Who doesn't want to make small living room feel bigger? We know we've often said sometimes the best thing you can do is accept and embrace your small living room proportions and create cozy, inviting spaces that have no need to be made to feel any bigger. But come on, most of us just want our homes to look and feel as big as possible right?
If you've been blessed with limited square footage, the first thing you are probably thinking is what will help 'expand' your space. And lucky for you, there are loads of easy ways to give the impression that your tiny living room is lighter, loftier and lovelier. Just keep on scrolling for loads of ideas and expert tips...
- For more inspiration check out all our small living room ideas.
1. Pick the right proportions
Naturally, you would probably think small living room = equals small furniture, but actually filling your space with lots of small pieces can just make the room feel cluttered but not properly filled.
Sometimes picking a large sectional sofa can make a small living room feel larger. The key is to keep it the same, or similar color to the walls it's against so it's much more subtle and doesn't just dominate the entire room. Pick a design that has a more sleek look to it, maybe it's lower to the floor or is armless so it doesn't add too much visual bulk. Then just keep the rest of the space very minimal, and probably forgo the coffee table in the middle of the room so you can actually see some floor.
'Prioritize furniture pieces that are multi-use too.' advises designer Kathy Kuo (opens in new tab). 'Any time you get several functions out of one item, you free up additional space for other pieces! Benches with hidden storage or nesting tables are a great way to save space and create versatility.'
See our guide to how to choose living room furniture if you want any more tips or advice, and find the best seating for your small space in our guide to the best couches.
2. Get your furniture away from the walls
'I don't know where that became a rule to push your furniture up against the wall.' says Eilyn Jimenez, founder of Sire Design (opens in new tab). 'Furniture that's away from the walls gives the space more fluidity. By placing furniture away from walls, the space has more fluidity and will appear bigger.'
We are totally guilty of this too in our own homes, but yes, why when it comes to small living room layouts do we automatically shove everything up against walls? The more floor space you can see the better right? Wrong! Instead, try pulling your bigger pieces, like the sofa, away from the wall to give them a bit of breathing room. Sure, you might not be able to see a sea of floor now but it will actually make the space feel much less cramped.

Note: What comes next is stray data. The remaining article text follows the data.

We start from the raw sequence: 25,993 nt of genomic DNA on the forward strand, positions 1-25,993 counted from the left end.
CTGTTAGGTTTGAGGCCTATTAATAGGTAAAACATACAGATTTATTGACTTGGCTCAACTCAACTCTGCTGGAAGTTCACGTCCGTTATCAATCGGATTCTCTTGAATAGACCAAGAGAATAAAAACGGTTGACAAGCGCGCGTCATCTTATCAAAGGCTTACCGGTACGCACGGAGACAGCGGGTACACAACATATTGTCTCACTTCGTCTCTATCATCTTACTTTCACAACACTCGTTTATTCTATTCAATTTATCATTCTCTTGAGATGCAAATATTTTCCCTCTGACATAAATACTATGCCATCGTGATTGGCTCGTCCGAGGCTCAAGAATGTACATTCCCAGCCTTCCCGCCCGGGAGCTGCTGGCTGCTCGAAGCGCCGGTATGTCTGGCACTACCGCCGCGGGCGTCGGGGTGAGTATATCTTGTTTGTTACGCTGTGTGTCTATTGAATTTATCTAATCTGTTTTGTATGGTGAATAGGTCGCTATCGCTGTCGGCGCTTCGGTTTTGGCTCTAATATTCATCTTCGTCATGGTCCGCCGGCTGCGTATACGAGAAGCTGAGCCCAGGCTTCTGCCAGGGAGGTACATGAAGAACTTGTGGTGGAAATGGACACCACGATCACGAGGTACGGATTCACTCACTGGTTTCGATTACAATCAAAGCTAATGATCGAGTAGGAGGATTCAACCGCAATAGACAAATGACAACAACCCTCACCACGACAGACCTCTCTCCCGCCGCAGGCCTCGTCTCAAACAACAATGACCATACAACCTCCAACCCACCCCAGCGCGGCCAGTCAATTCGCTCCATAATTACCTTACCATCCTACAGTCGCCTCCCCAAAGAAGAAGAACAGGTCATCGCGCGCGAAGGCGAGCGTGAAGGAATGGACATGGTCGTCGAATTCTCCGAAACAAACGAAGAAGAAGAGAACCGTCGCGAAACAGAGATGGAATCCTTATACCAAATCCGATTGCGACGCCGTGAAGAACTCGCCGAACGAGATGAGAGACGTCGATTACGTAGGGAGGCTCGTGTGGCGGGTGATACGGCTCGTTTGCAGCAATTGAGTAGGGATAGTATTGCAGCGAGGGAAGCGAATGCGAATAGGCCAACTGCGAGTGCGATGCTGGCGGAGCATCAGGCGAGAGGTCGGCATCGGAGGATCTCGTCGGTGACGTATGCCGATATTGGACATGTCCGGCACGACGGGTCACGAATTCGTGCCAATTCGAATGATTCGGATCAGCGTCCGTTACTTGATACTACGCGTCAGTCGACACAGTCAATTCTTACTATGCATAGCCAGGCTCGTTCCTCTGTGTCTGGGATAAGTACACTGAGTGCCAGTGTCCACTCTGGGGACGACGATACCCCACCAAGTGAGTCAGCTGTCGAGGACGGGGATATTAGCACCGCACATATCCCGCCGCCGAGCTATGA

3. Pick the right color scheme
'To start, make smart choices with color - use white walls/trim / ceiling to make your room spacious.' says Kathy Kuo. ' Or I love the idea of using cool and warm tones of the same hue in one room. For example, having a room with a lower third wainscot in warm grey, and the upper 2/3 in cool grey, punctuated by chair railing or architectural trim detailing in warm whites can be so sophisticated and elevated.'
Now the 'right' living room color scheme will of course depend on your tastes, but if you want a small living room to feel bigger, the most straightforward way to do that is to pick a light, bright palette. Keep the walls and ceiling a clean, crisp white and bring in just enough contrast with darker neutral hues like greys and blues to give the room some depth.
And then there is the opposite, you could go down the route of painting your walls and ceilings a really dark, dramatic hue.
'While using some dark colors can’t inherently make your room feel bigger you can help the illusion of more space by painting all the surfaces in one color, so your eye isn’t drawn to too many contrasts, such as where the wall stops and the ceiling begins. This detail can work effectively both for dark and light shades, although the former is for those of braver hearts!' says Patrick O’Donnell of Farrow & Ball (opens in new tab).
So just be sure to always order paint swatches and test it out in your space first before you fully commit to the dark side.
4. Trust in the power of mirrors